m1: It has a small anteroconid located on the anterolophid; it is much lower than the protoconid and the metaconid. In some m1 the anterolophid descends from the tip of the metaconid to the base of the protoconid. The high metaconid and entoconid are situated somewhat anteriorly of the protoconid and hypoconid. The metalophulid 1 is absent. The strong posterior arm of the protoconid reaches the base of the metaconid (forming a metalophulid 2) in most m1, in the others this ridge ends free in the main basin. The metaconid and the entoconid are connected by a narrow ectolophid. The longitudinal ridge is low, but complete and may bear a weak mesolophid and ectomesolophid. The low hypolophulid is directed slightly forwards and inserts on the longitudinal ridge. The strong posterior arm of the hypoconid reaches the base of the entoconid in some specimens, but in others it ends free. The posterolophid is complete and lower than the posterior arm of the hypoconid.

m2: The curved labial branch of the anterolophid is shorter than the straight lingual branch. The high metaconid and entoconid are situated somewhat anteriorly of the protoconid and hypoconid. The short, weak metalophulid is almost transverse and inserts on the anterolophule in front of the protoconid. The protoconid and hypoconid are connected by the longitudinal crest and the metaconid and entoconid are connected by an ectolophid. The strong posterior arm of the protoconid reaches the metaconid in some specimens (forming a metalophulid 2), but in others it ends free. A weak mesolophid is present in some specimens. The hypolophulid is more or less transverse and inserts on the longitudinal ridge in front of the hypoconid or is connected to the anterior part of the hypoconid. The posterior arm of the protoconid and the hypoconid have about the same length, except in some m2 where the posterior arm of the hypoconid reaches the base of the entoconid, forming a hypolophulid 2. The posterolophid curves smoothly from the posterior side of the hypoconid to the entoconid.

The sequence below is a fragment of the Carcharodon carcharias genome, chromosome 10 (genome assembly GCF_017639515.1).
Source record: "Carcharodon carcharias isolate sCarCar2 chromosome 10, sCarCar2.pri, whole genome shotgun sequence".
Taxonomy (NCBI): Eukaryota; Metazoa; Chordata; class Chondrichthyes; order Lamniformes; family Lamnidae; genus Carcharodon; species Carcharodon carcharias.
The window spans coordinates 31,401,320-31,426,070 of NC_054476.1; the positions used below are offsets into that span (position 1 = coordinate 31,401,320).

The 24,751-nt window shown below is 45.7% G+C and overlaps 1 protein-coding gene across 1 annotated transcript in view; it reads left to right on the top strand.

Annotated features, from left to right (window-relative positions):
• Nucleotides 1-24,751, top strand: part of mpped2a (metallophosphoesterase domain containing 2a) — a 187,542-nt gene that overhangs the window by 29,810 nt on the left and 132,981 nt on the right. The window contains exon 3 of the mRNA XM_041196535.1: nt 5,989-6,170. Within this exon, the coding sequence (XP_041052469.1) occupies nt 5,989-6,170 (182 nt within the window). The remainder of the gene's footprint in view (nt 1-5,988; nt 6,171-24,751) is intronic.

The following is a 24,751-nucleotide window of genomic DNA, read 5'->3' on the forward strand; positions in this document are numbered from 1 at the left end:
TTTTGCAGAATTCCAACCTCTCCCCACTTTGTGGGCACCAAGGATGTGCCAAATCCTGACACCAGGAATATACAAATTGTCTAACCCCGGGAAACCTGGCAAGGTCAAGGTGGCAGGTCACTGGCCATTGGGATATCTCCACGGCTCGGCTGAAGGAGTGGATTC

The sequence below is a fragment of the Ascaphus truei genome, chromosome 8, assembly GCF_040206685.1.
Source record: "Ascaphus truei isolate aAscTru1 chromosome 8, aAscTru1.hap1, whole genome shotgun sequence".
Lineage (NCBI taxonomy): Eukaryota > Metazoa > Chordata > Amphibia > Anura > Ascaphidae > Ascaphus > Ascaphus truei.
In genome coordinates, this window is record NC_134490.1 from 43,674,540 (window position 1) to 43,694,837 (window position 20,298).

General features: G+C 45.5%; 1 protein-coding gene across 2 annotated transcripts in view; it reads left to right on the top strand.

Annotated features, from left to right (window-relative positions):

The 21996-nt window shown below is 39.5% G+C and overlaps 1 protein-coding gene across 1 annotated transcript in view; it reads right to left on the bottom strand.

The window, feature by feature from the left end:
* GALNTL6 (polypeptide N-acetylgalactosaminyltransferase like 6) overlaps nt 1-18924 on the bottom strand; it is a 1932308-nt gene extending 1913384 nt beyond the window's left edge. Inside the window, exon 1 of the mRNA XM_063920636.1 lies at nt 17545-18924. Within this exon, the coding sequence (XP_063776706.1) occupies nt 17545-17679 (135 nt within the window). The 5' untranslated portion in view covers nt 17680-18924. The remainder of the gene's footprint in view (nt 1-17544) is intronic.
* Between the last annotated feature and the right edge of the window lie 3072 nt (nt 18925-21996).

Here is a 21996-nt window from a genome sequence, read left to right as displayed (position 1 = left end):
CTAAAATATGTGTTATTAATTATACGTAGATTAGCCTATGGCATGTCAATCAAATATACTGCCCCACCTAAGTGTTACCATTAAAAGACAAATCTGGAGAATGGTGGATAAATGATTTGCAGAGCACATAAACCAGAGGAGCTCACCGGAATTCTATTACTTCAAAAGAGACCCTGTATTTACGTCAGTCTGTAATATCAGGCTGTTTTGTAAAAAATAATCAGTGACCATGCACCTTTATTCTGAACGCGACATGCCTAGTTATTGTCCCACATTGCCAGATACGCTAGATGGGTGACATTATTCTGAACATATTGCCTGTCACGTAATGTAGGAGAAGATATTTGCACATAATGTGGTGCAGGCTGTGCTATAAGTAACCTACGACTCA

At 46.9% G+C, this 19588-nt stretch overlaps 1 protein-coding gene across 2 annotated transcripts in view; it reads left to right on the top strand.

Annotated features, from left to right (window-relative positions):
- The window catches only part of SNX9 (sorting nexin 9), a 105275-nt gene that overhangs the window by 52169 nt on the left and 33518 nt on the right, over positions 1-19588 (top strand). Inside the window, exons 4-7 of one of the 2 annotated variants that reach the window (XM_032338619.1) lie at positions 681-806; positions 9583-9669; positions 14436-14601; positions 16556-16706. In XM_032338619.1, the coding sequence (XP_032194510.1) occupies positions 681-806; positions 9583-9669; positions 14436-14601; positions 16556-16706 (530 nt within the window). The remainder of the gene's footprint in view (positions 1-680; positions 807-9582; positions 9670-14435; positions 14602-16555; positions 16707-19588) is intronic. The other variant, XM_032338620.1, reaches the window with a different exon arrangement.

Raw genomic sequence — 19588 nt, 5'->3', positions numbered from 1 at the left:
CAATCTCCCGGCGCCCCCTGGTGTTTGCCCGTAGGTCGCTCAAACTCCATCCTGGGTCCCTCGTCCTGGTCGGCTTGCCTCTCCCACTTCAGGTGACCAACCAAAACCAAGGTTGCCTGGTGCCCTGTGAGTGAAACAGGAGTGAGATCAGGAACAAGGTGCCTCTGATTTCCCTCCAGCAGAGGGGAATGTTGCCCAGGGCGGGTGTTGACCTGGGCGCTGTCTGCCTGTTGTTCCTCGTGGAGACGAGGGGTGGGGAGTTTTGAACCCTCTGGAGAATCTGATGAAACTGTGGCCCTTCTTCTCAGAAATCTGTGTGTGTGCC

m3: The short anterolophulid divides the anterolophid into a short curved labial branch and a longer straight lingual branch. The metaconid and entoconid are situated slightly anteriorly of the protoconid and hypoconid. The metalophulid 1 is approximately transverse and inserts on the anterolophulid or on the anterior part of the protoconid. The strong posterior arm of the protoconid ends freely in the majority of the m3, but reaches the base of the metaconid in some others. The mesolophid is absent. The short, transverse hypolophulid inserts on the longitudinal ridge in front of the hypoconid. The metaconid is connected to the weak entoconid by an ectolophid. The posterior arm of the hypoconid is absent. The posterolophid is connected to the entoconid.